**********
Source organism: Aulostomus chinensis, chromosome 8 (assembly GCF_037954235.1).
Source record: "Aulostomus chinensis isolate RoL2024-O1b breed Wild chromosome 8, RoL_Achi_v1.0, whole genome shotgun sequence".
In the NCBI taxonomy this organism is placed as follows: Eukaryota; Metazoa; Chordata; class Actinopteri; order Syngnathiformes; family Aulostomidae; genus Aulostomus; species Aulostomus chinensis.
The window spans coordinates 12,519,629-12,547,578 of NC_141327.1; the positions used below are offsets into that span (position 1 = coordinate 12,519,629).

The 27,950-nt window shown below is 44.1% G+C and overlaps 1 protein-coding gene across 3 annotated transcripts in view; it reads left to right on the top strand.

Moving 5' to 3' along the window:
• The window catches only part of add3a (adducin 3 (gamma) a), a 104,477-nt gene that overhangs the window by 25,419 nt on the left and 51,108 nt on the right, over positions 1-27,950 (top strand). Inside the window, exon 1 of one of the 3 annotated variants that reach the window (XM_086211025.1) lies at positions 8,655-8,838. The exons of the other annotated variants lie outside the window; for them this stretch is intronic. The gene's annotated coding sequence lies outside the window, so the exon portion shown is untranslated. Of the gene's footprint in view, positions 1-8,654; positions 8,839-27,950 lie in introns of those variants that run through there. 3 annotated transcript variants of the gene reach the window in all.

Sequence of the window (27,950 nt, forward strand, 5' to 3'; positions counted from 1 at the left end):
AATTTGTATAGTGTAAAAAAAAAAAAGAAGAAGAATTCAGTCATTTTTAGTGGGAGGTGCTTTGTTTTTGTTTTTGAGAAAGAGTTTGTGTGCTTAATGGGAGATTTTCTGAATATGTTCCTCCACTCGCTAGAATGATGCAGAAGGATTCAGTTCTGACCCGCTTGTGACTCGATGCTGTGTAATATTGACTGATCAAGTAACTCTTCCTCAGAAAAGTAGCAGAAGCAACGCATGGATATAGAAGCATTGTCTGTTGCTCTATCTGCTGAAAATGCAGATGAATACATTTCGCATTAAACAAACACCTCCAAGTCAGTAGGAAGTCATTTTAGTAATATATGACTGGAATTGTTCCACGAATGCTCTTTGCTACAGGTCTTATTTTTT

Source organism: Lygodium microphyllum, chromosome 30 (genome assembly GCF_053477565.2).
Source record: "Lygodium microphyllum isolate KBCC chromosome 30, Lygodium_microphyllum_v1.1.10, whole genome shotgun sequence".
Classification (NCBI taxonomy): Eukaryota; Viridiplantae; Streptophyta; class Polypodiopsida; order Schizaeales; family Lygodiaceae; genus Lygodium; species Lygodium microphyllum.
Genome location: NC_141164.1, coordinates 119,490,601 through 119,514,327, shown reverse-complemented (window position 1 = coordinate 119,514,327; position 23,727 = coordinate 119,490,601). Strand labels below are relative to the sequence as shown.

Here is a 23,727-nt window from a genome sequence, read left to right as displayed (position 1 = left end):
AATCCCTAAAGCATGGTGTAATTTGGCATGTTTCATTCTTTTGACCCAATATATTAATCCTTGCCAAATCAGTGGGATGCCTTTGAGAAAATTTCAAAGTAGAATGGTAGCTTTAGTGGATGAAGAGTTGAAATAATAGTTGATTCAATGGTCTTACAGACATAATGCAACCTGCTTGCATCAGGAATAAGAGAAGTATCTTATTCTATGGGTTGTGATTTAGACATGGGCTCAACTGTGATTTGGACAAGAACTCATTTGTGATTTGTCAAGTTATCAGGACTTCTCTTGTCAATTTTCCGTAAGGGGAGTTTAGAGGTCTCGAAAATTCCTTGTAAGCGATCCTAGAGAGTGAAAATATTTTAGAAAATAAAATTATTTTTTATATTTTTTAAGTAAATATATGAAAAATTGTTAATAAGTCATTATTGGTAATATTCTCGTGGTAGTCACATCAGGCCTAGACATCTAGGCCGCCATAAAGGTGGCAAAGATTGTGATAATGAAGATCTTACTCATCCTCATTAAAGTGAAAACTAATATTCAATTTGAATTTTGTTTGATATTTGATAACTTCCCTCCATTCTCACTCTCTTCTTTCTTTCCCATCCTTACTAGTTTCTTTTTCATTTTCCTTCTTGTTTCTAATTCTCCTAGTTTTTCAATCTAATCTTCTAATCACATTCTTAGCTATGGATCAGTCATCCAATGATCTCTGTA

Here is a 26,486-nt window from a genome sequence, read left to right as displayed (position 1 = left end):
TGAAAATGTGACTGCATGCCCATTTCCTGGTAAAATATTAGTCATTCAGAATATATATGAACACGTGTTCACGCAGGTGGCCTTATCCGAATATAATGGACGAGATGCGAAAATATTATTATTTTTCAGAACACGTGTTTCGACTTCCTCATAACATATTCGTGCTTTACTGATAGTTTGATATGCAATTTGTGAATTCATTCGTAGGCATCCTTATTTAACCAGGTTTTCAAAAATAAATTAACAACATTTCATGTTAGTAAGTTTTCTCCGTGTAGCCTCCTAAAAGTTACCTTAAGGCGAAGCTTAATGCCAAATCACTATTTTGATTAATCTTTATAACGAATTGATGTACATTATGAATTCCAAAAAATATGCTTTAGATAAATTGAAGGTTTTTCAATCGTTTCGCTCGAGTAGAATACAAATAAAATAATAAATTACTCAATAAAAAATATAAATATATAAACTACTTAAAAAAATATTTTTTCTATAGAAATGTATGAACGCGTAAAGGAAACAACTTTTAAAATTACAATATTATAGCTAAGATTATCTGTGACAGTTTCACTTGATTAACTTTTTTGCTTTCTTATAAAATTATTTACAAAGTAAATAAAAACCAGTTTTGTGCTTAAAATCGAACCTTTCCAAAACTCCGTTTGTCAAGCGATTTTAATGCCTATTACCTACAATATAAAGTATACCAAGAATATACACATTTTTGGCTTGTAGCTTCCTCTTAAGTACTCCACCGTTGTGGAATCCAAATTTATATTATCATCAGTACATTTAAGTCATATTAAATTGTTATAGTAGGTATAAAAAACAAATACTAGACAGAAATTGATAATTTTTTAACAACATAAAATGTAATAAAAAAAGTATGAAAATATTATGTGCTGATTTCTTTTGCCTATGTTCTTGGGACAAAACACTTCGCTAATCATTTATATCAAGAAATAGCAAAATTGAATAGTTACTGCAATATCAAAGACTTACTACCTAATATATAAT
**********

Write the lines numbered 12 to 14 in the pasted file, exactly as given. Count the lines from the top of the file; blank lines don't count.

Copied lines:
Classification (NCBI taxonomy): Eukaryota; Viridiplantae; Streptophyta; class Polypodiopsida; order Schizaeales; family Lygodiaceae; genus Lygodium; species Lygodium microphyllum.
Genome location: NC_141164.1, coordinates 119,490,601 through 119,514,327, shown reverse-complemented (window position 1 = coordinate 119,514,327; position 23,727 = coordinate 119,490,601). Strand labels below are relative to the sequence as shown.

Here is a 23,727-nt window from a genome sequence, read left to right as displayed (position 1 = left end):